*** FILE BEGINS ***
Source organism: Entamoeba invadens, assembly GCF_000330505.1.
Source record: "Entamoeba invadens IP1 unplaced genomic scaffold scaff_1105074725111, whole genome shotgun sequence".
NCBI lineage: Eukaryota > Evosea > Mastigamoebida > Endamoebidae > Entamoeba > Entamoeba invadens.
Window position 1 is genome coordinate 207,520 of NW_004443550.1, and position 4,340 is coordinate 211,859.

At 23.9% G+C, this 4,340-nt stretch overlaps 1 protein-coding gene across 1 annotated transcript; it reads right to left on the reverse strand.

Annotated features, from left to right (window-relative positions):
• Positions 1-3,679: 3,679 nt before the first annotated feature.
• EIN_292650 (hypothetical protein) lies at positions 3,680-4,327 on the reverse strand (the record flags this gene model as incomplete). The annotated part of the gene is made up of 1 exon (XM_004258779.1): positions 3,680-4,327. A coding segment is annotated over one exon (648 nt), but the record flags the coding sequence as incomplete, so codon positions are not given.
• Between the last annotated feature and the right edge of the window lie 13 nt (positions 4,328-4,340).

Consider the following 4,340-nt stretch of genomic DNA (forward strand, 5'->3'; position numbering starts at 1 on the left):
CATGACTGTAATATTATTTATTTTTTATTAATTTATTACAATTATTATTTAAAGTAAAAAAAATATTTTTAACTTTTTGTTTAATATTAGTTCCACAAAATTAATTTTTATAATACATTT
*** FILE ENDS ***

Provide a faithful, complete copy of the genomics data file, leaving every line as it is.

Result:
Source organism: Entamoeba invadens, assembly GCF_000330505.1.
Source record: "Entamoeba invadens IP1 unplaced genomic scaffold scaff_1105074725111, whole genome shotgun sequence".
NCBI lineage: Eukaryota > Evosea > Mastigamoebida > Endamoebidae > Entamoeba > Entamoeba invadens.
Window position 1 is genome coordinate 207,520 of NW_004443550.1, and position 4,340 is coordinate 211,859.

At 23.9% G+C, this 4,340-nt stretch overlaps 1 protein-coding gene across 1 annotated transcript; it reads right to left on the reverse strand.

Annotated features, from left to right (window-relative positions):
• Positions 1-3,679: 3,679 nt before the first annotated feature.
• EIN_292650 (hypothetical protein) lies at positions 3,680-4,327 on the reverse strand (the record flags this gene model as incomplete). The annotated part of the gene is made up of 1 exon (XM_004258779.1): positions 3,680-4,327. A coding segment is annotated over one exon (648 nt), but the record flags the coding sequence as incomplete, so codon positions are not given.
• Between the last annotated feature and the right edge of the window lie 13 nt (positions 4,328-4,340).

Consider the following 4,340-nt stretch of genomic DNA (forward strand, 5'->3'; position numbering starts at 1 on the left):
CATGACTGTAATATTATTTATTTTTTATTAATTTATTACAATTATTATTTAAAGTAAAAAAAATATTTTTAACTTTTTGTTTAATATTAGTTCCACAAAATTAATTTTTATAATACATTT